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DOI

https://doi.org/10.7275/r222-hv23

Abstract

Most statistical tests rely upon certain assumptions about the variables used in the analysis. When these assumptions are not met the results may not be trustworthy, resulting in a Type I or Type II error, or over- or under-estimation of significance or effect size(s). As Pedhazur (1997, p. 33) notes, "Knowledge and understanding of the situations when violations of assumptions lead to serious biases, and when they are of little consequence, are essential to meaningful data analysis". However, as Osborne, Christensen, and Gunter (2001) observe, few articles report having tested assumptions of the statistical tests they rely on for drawing their conclusions. This creates a situation where we have a rich literature in education and social science, but we are forced to call into question the validity of many of these results, conclusions, and assertions, as we have no idea whether the assumptions of the statistical tests were met. Our goal for this paper is to present a discussion of the assumptions of multiple regression tailored toward the practicing researcher. Several assumptions of multiple regression are “robust” to violation (e.g., normal distribution of errors), and others are fulfilled in the proper design of a study (e.g., independence of observations). Therefore, we will focus on the assumptions of multiple regression that are not robust to violation, and that researchers can deal with if violated. Specifically, we will discuss the assumptions of linearity, reliability of measurement, homoscedasticity, and normality. Accessed 630,254 times on https://pareonline.net from January 07, 2002 to December 31, 2019. For downloads from January 1, 2020 forward, please click on the PlumX Metrics link to the right.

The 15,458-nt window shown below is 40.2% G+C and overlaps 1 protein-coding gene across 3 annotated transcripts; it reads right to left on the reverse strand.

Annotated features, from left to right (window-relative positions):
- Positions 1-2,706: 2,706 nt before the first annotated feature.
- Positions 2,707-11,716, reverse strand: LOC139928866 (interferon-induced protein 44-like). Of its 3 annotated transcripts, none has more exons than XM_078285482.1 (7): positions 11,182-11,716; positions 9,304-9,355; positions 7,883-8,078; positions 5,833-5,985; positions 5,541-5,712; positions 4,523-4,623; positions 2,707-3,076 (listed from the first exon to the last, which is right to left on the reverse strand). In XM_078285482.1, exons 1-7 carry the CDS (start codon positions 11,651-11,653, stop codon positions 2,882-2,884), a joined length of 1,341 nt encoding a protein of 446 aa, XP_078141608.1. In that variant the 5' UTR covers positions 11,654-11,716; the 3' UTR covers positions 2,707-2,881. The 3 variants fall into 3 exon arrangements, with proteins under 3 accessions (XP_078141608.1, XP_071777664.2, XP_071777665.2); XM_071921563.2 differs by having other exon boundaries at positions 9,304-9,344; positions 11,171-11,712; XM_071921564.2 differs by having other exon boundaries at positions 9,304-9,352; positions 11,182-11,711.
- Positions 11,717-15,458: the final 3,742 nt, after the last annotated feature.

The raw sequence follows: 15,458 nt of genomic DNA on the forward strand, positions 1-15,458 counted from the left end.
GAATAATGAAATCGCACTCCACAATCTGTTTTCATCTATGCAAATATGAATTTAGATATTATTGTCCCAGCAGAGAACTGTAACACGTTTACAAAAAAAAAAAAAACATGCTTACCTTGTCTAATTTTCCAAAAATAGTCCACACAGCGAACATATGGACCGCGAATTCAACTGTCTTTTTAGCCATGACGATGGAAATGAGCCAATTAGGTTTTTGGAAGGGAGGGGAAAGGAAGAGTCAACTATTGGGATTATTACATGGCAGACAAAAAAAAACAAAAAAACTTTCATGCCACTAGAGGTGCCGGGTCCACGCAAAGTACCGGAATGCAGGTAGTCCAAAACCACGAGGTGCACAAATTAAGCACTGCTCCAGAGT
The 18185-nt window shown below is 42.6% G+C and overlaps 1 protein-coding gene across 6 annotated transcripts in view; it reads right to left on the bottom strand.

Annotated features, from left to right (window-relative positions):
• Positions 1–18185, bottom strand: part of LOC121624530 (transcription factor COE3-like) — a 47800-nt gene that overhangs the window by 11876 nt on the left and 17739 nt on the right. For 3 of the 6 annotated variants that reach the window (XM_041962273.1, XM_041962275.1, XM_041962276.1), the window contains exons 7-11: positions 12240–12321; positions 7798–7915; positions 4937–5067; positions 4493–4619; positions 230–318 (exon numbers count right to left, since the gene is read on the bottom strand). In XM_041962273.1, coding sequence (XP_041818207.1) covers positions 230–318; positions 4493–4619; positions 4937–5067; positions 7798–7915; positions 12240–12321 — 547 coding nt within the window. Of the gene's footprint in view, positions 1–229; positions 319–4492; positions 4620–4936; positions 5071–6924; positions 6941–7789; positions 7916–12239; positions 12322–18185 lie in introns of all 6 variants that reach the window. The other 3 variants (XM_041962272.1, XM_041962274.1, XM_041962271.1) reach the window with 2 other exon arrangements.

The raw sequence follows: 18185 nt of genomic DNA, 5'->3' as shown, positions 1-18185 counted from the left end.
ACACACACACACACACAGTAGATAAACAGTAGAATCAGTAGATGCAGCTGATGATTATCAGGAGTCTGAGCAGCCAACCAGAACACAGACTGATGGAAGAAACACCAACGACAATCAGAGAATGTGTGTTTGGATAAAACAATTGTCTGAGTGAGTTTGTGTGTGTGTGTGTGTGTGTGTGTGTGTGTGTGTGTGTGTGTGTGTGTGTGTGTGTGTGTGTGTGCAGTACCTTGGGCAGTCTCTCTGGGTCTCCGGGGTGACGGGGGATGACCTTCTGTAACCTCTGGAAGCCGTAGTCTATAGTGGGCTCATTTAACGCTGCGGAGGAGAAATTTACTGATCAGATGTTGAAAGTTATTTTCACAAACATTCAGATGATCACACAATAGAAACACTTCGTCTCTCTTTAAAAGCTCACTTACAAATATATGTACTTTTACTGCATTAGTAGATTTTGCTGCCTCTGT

Creative Commons License

Creative Commons Attribution-Noncommercial-No Derivative Works 4.0 License
This work is licensed under a Creative Commons Attribution-Noncommercial-No Derivative Works 4.0 License.

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